In an earlier post, I shared my first time dyeing with Madder. At the same friend’s dye-in, we also played with her indigo vat as well. In this post I’ll share some of the photos and videos from that.
While at my friend’s house having the opportunity to work with Madder and Indigo natural dyes, our hostess also demonstrated a method of using slag from an iron forge to make block printing ink (for use on textiles) with linseed oil.
It made me ponder… how many full-time, active smiths would be needed to produce suitable quantities of ink, for a region’s printing industry…?
You can see more of her experiments, processes, and finished goods on Adventures In Block Printing.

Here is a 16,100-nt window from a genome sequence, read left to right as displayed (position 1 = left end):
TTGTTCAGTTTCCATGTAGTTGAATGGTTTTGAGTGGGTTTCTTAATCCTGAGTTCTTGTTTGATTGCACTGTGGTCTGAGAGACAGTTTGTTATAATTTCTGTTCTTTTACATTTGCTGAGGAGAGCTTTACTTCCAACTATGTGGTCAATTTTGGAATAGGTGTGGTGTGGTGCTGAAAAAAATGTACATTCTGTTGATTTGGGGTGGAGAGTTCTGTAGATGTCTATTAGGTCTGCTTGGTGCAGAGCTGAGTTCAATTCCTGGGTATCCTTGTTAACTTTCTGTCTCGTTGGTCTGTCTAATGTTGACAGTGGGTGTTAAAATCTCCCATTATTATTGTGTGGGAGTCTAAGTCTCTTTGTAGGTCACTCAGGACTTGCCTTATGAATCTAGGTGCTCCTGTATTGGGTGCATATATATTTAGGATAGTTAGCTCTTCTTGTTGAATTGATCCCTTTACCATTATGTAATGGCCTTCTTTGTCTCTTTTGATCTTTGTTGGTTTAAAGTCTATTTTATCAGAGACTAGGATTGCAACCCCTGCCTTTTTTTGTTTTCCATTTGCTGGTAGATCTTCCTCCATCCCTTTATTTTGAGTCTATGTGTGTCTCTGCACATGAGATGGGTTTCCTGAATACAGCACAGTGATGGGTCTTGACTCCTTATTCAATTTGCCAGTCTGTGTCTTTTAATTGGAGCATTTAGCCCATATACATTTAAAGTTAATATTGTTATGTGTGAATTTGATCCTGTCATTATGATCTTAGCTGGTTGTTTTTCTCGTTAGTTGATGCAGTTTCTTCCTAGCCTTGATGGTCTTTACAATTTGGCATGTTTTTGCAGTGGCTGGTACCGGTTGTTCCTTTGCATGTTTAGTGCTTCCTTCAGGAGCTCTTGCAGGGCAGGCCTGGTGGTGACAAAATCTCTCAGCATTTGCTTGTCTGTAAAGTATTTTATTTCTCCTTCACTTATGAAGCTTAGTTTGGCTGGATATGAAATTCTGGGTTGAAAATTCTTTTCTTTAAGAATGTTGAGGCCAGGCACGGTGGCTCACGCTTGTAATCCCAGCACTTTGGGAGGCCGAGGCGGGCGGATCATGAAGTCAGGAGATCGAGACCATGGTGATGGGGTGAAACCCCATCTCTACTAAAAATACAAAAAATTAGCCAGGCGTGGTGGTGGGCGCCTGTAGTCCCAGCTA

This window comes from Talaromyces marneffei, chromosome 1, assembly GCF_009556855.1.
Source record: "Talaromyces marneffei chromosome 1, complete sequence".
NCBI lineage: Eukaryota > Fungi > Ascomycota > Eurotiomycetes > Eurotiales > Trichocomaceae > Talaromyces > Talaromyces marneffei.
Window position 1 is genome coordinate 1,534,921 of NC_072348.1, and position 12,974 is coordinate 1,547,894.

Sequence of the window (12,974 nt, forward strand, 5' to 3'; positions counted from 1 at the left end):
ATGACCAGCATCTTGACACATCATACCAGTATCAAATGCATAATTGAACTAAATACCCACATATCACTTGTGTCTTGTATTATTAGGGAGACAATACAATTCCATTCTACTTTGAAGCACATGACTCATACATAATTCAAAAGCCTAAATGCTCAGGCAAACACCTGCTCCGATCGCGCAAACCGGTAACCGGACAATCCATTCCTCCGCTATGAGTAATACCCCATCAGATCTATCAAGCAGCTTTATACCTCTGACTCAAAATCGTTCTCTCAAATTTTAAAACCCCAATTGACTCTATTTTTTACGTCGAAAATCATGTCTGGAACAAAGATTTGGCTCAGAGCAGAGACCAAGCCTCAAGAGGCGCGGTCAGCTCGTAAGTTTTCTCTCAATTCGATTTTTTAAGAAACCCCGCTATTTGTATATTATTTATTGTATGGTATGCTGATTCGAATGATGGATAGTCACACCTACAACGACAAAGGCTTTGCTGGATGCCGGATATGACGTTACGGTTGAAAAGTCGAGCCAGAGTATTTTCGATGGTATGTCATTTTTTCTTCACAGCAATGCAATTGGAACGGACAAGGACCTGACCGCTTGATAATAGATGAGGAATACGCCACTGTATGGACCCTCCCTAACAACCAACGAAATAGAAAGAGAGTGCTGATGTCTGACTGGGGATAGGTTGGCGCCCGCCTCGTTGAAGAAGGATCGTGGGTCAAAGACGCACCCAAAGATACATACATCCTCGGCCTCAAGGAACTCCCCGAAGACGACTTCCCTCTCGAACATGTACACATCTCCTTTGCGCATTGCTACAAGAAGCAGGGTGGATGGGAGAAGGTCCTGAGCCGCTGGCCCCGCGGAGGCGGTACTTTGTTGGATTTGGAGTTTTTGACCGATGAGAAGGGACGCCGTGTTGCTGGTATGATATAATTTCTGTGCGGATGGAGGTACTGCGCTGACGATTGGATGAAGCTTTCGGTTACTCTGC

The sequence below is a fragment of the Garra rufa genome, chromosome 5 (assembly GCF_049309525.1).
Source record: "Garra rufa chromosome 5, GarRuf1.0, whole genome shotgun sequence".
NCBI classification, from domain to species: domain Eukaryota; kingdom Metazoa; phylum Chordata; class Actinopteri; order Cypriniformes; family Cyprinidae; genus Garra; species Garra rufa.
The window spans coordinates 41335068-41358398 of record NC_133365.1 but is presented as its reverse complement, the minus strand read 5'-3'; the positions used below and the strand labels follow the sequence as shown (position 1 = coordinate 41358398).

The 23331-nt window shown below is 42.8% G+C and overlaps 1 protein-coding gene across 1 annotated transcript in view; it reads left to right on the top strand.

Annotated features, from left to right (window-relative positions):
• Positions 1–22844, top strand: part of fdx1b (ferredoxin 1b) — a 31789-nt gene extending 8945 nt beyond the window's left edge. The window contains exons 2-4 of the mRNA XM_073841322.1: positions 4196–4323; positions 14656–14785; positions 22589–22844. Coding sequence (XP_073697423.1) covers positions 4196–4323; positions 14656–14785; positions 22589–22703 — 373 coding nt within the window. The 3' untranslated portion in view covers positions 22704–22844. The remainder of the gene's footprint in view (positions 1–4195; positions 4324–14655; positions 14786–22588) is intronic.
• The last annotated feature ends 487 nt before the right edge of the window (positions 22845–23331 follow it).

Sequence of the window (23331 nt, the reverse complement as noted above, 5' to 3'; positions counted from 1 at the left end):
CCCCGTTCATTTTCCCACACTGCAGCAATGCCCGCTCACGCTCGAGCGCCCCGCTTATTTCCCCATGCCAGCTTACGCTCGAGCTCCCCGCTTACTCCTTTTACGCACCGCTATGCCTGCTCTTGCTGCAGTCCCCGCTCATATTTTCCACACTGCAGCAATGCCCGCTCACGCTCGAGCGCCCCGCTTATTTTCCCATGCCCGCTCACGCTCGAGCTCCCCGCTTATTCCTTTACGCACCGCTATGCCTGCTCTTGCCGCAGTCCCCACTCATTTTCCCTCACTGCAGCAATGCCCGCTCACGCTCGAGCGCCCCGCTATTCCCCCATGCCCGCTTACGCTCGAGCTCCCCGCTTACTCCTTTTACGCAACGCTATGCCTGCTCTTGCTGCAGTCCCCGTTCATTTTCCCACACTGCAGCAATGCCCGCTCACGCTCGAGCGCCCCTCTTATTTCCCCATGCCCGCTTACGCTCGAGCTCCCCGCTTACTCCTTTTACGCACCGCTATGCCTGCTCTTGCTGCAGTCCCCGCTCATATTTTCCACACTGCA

In mid-September I posted about learning how to process hemp for fibre in a SCA TUA class. This is a similar process to processing flax for linen, and I found it very interesting! Once I had the fibre though, I really wanted to see about spinning it as well. I didn’t have very much fibre from the large bundle of hemp stalks so I didn’t anticipate the opportunity to MAKE anything with the hemp yarn, but I still wanted to give it a whirl (har har) since I had the material.
A while back a friend proposed a dyeing day at her house. She’d just finished an inspiring natural dyeing class, and wanted to keep playing with fun dyes!
I wanted to join in, so I brought up some of the wool fibre I still had left and hadn’t spun up yet (in this case it was Grade A USA Top, in natural white) and tried to spin it fairly fine. I then decided to ply it too… (because when tight for time… why NOT do twice the work, right?)